During an appearance on ‘No Fuckin’ Regrets With Robb Flynn’ podcast, Megadeath bassist David Ellefson revealed how Dave Mustaine reacted when he listened to Metallica’s ‘Kill ‘Em All’ album for the first time, which was released soon after he was fired from the band.
The tumultuous relationship between Dave Mustaine and Metallica is probably one of the most famous dramas in the rock world. As you know, in 1981, Dave joined Metallica as the band’s lead guitarist and was given the job without even auditioning because his warm-ups were enough for James Hetfield and Lars Ulrich.
The band started recording their debut album ‘Kill ‘Em All‘ in 1983 but Dave Mustaine was fired from the band before they released the album. During an interview, Brian Slagel, the owner of Metal Blade Records had said that even though Mustaine is a very talented guitarist, he had big alcohol and drug problems that upset the band members.
All metal-heads recall the infamous incident in which Dave Mustaine brought his dog to a rehearsal, which jumped on Ron McGovney’s car and scratched the paint. After James Hetfield allegedly shouted at Mustaine’s dog and kicked it, Mustaine physically attacked Hetfield and McGovney while verbally assaulting Ulrich. And that was the end of it.
In a recent interview, David Ellefson revealed what happened on the day when Mustaine first listened to ‘Kill ‘Em All.’ Ellefson said that they put on the record with other Megadeth members and then there were 38 minutes of silence. Mustaine was just sitting there, staring at the speakers and studying the music.
The first thing that Mustaine said was about Kirk Hammett, who had played his solos. Even though they were not identical, Mustaine said ‘he f-cking ripped off my solos.’ Ellefson went on to explain the importance of solos for Mustaine and said that for him, solos are a part of the composition and not just improvisations.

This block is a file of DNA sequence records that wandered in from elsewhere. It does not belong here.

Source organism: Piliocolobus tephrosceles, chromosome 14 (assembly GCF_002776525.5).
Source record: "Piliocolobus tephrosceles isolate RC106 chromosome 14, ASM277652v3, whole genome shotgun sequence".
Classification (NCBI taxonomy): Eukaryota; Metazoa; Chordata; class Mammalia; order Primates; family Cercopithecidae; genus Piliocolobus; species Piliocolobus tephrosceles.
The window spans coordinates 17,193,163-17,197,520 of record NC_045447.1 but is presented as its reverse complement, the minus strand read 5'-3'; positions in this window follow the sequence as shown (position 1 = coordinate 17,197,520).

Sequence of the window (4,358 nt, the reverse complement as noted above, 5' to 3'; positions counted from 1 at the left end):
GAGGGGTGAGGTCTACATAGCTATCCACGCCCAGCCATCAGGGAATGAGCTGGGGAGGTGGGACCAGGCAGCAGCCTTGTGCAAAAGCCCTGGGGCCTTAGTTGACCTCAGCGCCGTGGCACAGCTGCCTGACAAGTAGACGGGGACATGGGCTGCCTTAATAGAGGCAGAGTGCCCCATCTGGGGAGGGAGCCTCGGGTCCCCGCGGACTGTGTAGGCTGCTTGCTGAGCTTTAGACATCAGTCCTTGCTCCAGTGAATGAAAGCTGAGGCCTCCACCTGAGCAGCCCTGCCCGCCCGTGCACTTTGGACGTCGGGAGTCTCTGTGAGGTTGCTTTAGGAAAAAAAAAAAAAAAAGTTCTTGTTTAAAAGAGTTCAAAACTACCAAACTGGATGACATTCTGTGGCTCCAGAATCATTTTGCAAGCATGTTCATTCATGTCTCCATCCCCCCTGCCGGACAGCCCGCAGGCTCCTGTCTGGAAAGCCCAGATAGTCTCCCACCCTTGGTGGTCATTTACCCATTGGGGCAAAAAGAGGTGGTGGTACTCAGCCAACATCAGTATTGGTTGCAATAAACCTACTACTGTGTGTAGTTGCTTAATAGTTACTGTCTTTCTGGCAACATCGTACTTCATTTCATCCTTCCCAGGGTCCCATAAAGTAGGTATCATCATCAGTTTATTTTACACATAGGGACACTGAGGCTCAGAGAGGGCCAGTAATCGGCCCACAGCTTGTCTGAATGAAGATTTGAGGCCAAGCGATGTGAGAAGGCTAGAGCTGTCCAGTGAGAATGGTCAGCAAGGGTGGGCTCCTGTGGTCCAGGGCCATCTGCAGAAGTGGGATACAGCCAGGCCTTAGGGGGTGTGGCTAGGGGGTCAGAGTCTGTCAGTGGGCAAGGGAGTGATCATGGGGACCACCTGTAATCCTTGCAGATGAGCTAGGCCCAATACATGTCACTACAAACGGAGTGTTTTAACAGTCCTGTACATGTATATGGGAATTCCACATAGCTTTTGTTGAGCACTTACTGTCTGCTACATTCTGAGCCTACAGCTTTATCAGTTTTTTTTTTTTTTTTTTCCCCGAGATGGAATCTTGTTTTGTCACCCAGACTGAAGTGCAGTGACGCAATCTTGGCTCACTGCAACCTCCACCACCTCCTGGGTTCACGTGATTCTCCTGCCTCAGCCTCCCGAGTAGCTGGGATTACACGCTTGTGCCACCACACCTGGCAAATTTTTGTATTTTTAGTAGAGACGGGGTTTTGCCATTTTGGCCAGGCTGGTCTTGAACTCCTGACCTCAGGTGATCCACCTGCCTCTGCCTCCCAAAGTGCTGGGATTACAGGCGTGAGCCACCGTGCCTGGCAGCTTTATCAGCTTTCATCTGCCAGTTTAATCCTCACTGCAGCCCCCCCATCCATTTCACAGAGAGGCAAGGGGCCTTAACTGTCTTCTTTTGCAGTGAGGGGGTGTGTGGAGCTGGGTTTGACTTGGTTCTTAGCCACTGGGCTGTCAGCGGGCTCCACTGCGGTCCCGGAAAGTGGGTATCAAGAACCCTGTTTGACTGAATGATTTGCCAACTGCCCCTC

Mustaine felt even angrier when he found out that the credits of the songs he had brought in were not given to him but were rather divided, just like they would in a divorce. Ellefson didn’t understand why Mustaine was so upset and kept telling him that he shouldn’t care as he has got his own band and he’s doing his own thing.
In the interview, he said that back then, not a lot of people knew Metallica and not a lot of people foresaw the fame they would achieve. However, it seems like Mustaine did and that was probably one of the reasons why Metallica’s debut album hurt him on a personal level.
Here’s what David Ellefson said in the interview:
“The record got sent out to us by mail. I remember Greg Handevidt — he remembers in detail sitting there for like an hour of silence, or 38 minutes of silence, opening the box, looking at the record, opening the shrink wrap, and putting it on the turntable. It was obviously a weird moment, ’cause I and Greg are there going, ‘Oh my God. This is the moment.’
It’s like that moment you probably see your ex with somebody else. The pictures are there, and we were sitting there listening to it. Dave was listening to it, just staring at the speakers in complete silence, studying the songs. And I remember me and Greg sitting around him, just kind of nervously going, ‘Oh my God. What’s the reaction gonna be to this?’
And I remember one of the first things he said, he goes, ‘He fucking ripped off my solos.’ That was Dave’s first reaction — that Kirk had played his solos. They’re not entirely the same but to some degree.”
He continued by saying:
“I remember that was a very personal thing to Dave — the solos. At that point, those Metallica songs at least were well known in the Bay Area, and people knew of those songs, and that ‘No Life ‘Til Leather’ demo had been traded around, so people knew. Dave definitely put the stamp and the die had been cast on that demo, the ‘No Life ‘Til Leather’ demo. And you know how Dave plays — what he plays he plays night after night after night.
It’s a written part of the song. It’s not some ad-libby, groovy jam solo. What’s been recorded, that’s there forever — that’s exactly the way it’s played night after night. So to Dave, the solo was as much a part of the composition — it wasn’t a blues jam. And then, obviously, seeing the way the credits were on the record — songs Dave had written and brought it, and now the credits were divided up. So probably a lot like a divorce. He was pissed.
And that was that moment that I think was, like, ‘Oh, God. Here’s the reality of it.’ And, of course, for me, I’m, like, ‘What’s the big deal? We’ve got our own band. We’re doing our own thing.’ But at the same time, we had to be respectful. Obviously, this was Dave coming out of this big group that we had not heard of yet, Metallica.”
Click here for the source and you can listen to the podcast below.